Single Molecules and Single Gold Nanoparticles in the Spotlight
Michel ORRIT1*
1Huygens-Kamerlingh Onnes Lab, Leiden University, Leiden, Netherlands
* Presenter:Michel ORRIT,
I shall present several optical methods giving access to signals from single molecules and single gold nanoparticles. The latter objects are interesting because of their strong interaction with light mediated by their plasmon resonance, and because they are chemically and photochemically very stable. The experiments are based on fluorescence or photoluminescence, scattering, absorption detected by photothermal contrast, purely refractive effects leading to shifts of the plasmon resonance, or plasmon-enhanced fluorescence of weak emitters.
The optical isolation of single gold nanoparticles leads to their spectroscopic study on a single-particle basis and, through their plasmonic properties, to the study of their direct surroundings. I shall illustrate this general idea with some recent experiments from our laboratory.
Besides fluorescence, other optical signals can provide enough contrast to detect single molecules. The sensitivity of photothermal contrast can be pushed to the detection of individual organic absorbers with negligible fluorescence yields [1].
The strong optical near field close to the tips of gold nanorods enhances coupling to optical waves, both for excitation and for emission [2], and make the surface plasmon resonance sensitive to refractive index changes in the environment. This effect allowed us to detect individual non-absorbing proteins [3]. These biomolecules were bound to the functionalized metal surface with preferential attachment to the tips of the nanorod. The binding and unbinding of single protein molecules from the solution give rise to sudden absorption steps, and could be of use in micro-analytical applications and in-situ sensing.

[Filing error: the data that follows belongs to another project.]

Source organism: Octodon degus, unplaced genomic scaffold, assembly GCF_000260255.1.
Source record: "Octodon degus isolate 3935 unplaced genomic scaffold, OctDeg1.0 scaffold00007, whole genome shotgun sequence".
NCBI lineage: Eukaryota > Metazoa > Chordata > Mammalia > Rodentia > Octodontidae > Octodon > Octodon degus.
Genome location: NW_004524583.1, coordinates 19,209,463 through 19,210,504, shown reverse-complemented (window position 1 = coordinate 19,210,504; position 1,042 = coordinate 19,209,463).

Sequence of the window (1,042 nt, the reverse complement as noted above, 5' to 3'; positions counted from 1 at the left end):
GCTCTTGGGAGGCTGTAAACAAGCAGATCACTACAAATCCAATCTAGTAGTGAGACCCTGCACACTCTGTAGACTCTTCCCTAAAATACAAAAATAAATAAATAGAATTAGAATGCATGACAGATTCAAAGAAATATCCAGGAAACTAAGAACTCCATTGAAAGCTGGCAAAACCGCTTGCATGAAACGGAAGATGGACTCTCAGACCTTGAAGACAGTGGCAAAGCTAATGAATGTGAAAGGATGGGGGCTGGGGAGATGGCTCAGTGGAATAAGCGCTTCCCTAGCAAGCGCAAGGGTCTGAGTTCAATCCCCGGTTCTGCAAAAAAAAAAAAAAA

By photothermal methods, we have monitored the nanosecond dynamics of steam nanobubbles formed in a liquid around a nanoparticle upon plasmonic heating [4]. We show that steam nanobubbles are extremely nonlinear systems that present dynamics in the nanosecond time scale and are very sensitive to perturbations.
Photothermal contrasts can be enhanced in near-critical fluids. We have recently used liquid xenon to detect single molecules of the conjugated polymer MEH-PPV. These molecules are too photosensitive for photothermal detection in regular molecular liquids such as glycerol.
[1] A. Gaiduk et al., Science 330 (2010) 353.
[2] H. Yuan et al. Angew. Chem. 52 (2013) 1217.
[3] P. Zijlstra et al., Nat. Nanotech. 7 (2012) 379.
[4] L. Hou et al., New J. Phys. 17 (2015) 013050.
[5] L. Hou et al., Nano Lett. 17 (2017) 1575.

Keywords: single molecules, gold nanoparticles, photoluminescence, photothermal microscopy, interferometric scattering